MEXICO CITY — Business picked up suddenly Thursday at the Joyeria Michi, a jewelry outlet in the Zona Rosa, Mexico City's famed tourist entertainment quarter.
There were two reasons: The Mexican peso had fallen sharply in value against the dollar, and Maria de la Luz Mendez, the clerk at the shop, had yet to raise peso prices to reflect the change because she had not heard from the store's absentee owner.
As a result, pendants that had cost the equivalent of $5 until Wednesday could be had for only $3 worth of pesos Thursday.
"We haven't changed prices yet because the owner is not in town, but I expect him to call any minute," Mendez said. "Before yesterday, I hadn't sold anything for a week. But now sales are brisk."
The sudden fall in the value of Mexico's currency this week had mixed effects on the streets of Mexico City. It was a boon for foreign tourists spending dollars. It also helped elevate the Mexican stock exchange as Mexican investors looked for something other than dollars in which to invest.
But the devaluation proved a mixed blessing for Mexican travel agents and a nuisance for storekeepers trying to adjust prices to keep up with changing exchange rates.
Mexicans who planned to travel abroad were also reconsidering their trips.
There was no apparent panic buying. The city has become accustomed to devaluations, even sudden ones. The peso has been losing value against the dollar for more than six years.
The worth of the peso as measured against the U.S. dollar went to a dollar to levels of up to 2,700 Thursday from about 1,700 early Wednesday. So while it was more expensive to buy dollars, pesos could be had at bargain-basement prices--and so could goods priced in pesos.
For example, an enchilada lunch at Shirley's Restaurant on Reforma Boulevard costs 3,700 pesos. On Tuesday, a tourist needed to exchange $2.17 into pesos to enjoy the enchiladas. On Thursday, one needed to spend only $1.48.
"The devaluation helps Americans in everything from food to shopping," said Joseph Allen, a tourist from Utah. "A lot of people in our group have been buying jewelry. We're a little more motivated."
As a result, tourists were in a race with shopkeepers to buy goods--especially gold and silver--before the merchants could change prices. Late Wednesday evening, workers at the Sanborn chain of restaurant stores were changing prices on displays of silver. But some merchants were befuddled by the quickly changing rates of exchange.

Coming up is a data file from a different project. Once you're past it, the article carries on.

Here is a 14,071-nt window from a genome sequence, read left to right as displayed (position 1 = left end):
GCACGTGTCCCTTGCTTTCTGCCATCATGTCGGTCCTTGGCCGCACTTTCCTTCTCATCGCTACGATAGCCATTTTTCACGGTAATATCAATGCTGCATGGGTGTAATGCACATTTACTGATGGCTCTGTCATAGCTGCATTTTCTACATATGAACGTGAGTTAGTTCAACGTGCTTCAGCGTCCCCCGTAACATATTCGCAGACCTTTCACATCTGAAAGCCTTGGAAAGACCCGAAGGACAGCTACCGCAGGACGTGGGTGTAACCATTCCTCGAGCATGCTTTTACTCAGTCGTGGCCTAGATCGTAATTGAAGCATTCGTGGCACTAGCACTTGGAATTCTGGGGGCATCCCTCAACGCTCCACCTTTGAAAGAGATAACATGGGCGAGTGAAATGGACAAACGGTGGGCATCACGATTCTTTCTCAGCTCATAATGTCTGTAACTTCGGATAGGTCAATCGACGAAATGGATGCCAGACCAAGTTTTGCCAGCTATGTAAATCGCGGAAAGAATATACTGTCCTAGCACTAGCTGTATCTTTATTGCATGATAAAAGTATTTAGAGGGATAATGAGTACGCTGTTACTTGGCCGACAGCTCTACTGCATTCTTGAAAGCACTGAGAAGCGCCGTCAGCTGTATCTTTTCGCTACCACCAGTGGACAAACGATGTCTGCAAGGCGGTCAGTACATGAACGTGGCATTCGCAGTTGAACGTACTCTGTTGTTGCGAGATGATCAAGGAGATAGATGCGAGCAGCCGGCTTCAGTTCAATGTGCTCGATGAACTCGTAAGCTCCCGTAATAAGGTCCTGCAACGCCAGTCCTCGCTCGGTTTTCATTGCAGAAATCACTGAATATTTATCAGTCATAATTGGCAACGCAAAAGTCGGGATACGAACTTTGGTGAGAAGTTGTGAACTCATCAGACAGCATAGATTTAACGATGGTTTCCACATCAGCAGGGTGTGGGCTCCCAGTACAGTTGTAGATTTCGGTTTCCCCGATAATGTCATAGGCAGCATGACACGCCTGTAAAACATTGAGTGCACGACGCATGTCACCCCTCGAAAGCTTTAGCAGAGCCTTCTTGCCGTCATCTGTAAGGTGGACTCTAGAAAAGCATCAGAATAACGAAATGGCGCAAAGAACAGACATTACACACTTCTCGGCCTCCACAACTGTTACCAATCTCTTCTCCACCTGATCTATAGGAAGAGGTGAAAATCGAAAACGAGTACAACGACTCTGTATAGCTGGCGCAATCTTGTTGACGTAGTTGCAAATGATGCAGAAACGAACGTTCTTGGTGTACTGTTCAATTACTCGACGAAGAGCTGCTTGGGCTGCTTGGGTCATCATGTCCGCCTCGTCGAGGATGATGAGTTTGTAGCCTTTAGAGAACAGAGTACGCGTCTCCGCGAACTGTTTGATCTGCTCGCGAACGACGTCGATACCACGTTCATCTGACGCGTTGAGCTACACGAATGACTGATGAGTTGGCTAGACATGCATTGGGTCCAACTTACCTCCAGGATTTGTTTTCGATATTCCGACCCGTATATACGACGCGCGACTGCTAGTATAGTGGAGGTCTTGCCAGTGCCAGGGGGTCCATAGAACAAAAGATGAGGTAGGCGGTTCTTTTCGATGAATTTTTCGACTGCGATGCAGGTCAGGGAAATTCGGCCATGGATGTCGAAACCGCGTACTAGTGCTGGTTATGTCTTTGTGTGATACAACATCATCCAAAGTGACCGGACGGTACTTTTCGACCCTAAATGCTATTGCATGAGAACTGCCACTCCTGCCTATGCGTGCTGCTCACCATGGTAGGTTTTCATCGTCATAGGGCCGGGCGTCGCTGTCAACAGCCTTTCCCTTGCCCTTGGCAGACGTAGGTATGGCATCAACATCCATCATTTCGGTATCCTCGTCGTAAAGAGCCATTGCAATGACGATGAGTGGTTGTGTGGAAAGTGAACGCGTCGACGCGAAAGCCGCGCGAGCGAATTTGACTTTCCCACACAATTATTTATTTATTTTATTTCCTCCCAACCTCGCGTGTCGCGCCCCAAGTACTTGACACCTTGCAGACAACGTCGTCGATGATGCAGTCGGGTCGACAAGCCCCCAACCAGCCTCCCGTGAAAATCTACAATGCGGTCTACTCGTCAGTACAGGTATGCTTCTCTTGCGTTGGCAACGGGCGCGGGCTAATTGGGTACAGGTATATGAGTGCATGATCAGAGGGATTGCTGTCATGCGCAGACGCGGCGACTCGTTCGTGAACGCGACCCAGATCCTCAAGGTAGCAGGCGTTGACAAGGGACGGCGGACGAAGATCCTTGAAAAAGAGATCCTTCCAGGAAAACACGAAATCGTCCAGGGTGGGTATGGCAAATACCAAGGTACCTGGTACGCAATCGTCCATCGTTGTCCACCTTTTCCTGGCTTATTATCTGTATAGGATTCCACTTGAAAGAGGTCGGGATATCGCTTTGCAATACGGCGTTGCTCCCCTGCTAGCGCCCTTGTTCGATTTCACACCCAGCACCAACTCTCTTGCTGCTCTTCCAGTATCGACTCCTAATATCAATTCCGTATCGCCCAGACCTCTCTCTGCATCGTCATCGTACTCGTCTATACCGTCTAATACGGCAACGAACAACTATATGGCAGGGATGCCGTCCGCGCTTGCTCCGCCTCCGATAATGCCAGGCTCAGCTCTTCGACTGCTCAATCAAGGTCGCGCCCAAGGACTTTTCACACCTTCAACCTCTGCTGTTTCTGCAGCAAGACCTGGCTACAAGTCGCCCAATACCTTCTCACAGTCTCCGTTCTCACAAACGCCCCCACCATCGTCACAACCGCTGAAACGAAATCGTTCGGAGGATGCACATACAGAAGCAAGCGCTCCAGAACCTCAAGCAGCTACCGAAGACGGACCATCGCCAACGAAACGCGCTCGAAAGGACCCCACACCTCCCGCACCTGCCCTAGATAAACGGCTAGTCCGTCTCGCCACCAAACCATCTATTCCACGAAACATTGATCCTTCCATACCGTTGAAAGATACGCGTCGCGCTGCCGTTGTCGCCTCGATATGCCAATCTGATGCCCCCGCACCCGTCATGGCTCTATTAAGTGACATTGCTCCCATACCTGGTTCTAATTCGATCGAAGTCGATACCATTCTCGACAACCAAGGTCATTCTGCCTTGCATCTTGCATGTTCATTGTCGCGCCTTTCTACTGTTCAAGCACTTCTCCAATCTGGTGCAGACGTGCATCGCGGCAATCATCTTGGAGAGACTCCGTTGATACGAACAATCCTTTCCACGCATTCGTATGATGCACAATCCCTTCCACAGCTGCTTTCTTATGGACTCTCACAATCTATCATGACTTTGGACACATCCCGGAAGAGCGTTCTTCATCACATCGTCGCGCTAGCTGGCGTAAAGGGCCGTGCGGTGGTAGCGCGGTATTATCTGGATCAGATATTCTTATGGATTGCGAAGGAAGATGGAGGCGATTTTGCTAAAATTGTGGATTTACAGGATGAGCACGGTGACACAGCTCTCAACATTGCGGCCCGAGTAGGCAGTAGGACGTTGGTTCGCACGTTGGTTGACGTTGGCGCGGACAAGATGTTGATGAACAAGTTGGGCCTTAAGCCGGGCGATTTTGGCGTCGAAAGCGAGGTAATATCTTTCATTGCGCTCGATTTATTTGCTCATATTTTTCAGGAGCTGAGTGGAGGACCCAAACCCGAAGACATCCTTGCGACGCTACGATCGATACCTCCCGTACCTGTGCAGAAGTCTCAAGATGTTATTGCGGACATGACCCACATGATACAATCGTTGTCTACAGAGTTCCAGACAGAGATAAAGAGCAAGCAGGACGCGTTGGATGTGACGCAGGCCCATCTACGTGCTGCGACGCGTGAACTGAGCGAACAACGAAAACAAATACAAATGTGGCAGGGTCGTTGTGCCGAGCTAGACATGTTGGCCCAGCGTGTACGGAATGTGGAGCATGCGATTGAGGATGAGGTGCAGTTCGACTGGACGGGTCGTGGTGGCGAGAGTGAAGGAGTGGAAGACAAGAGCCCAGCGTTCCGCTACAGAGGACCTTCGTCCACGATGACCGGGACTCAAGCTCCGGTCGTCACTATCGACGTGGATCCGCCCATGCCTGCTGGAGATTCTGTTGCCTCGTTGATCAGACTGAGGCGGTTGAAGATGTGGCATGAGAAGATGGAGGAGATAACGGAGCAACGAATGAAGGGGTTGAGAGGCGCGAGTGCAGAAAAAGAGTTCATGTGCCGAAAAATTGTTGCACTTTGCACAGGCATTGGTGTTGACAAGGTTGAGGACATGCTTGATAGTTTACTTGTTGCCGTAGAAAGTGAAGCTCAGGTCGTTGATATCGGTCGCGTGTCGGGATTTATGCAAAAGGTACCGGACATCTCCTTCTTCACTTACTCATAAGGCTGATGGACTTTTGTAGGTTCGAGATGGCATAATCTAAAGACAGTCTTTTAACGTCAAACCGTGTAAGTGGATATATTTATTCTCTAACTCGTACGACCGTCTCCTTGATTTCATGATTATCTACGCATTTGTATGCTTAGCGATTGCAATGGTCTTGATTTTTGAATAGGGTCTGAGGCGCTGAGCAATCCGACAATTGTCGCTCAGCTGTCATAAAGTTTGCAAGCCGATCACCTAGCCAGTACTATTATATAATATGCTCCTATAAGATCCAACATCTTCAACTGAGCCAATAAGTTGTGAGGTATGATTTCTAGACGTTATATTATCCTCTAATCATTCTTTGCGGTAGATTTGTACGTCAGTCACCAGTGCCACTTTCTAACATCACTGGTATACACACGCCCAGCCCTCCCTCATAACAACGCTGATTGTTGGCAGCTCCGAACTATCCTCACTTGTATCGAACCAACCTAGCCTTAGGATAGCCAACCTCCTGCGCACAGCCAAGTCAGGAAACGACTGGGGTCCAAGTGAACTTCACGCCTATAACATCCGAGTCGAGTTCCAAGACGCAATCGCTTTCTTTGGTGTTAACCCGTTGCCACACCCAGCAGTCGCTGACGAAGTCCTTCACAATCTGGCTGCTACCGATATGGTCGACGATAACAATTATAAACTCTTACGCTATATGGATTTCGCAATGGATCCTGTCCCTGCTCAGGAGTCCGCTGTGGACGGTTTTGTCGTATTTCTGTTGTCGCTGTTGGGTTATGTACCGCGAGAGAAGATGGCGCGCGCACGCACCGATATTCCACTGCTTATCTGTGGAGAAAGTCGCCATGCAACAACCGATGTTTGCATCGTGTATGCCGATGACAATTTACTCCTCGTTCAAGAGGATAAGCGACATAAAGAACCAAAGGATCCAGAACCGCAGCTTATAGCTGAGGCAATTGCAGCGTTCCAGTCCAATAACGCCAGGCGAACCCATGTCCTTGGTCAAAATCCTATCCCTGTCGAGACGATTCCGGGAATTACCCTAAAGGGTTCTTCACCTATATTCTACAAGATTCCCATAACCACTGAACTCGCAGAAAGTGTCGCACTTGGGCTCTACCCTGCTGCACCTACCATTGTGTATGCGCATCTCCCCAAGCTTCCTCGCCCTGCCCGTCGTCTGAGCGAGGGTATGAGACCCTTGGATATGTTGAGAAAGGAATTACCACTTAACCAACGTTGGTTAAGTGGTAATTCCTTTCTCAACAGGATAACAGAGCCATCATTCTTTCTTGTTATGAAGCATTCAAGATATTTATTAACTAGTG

"Yesterday, we changed prices four times," said Armando Rellstab, a harried clerk at Joyeria Taxco, another retail silver outlet. "Now, I'm going to have to change them again."
Even restaurants were considering price changes on their menus. "We're studying the idea right now," said Concepcion Meneses, an employee at Loredo, a Mexican restaurant in the Zona Rosa.
The Mexican stock exchange, after weeks of steep declines, rebounded for the second day in a row. It has regained about half of the losses sustained since mid-October, when markets worldwide crashed, and the government immediately seized on the recovery as a sign of confidence.
"Now that dollars are expensive, people see the virtue in buying stocks, especially since they are bargains right now," said presidential spokesman Manuel Alonso.
Travel agents reported no immediate surge in reservations from abroad, although they said they expect an eventual increase. For American tourists, Mexico is one of the few places where the dollar is not losing value.
"It's beneficial for us, especially at this time of year, because it's right before the peak season," said Samuel Cabral, an employee at the American Express Travel Agency in Mexico City.
Mexicans Reconsider Travel
However, the travel agents fretted that Mexicans would cancel trips abroad because of the high cost of buying dollars. "I've heard comments from some agents that there are a lot of cancellations," said Socorro Gonzalez, an operations manager for Polvani Tours. "I think the crunch will come next week."
Travel agents unanimously predicted that tourism by Mexicans within the country would increase, somewhat offsetting lost sales for travel abroad.
The surprise devaluation took one woman by surprise and she immediately began to consider canceling a family Christmas vacation in Texas. "We had been buying dollars little by little, but now there's no way," she said. "We might not be able to go on our trip."
It was difficult to find dollars for sale Thursday, although activity was rather light. Some exchange houses were empty at midday and there was no visible sign of desperate quests for dollars. Only newspaper headlines were panicky.
"The Dollar to 3,000!" screamed one.
One dollar trader on tree-shaded Reforma Boulevard explained the lack of action, saying: "People with dollars are hoarding them to see how high the prices go, and people who need dollars are waiting until things settle down."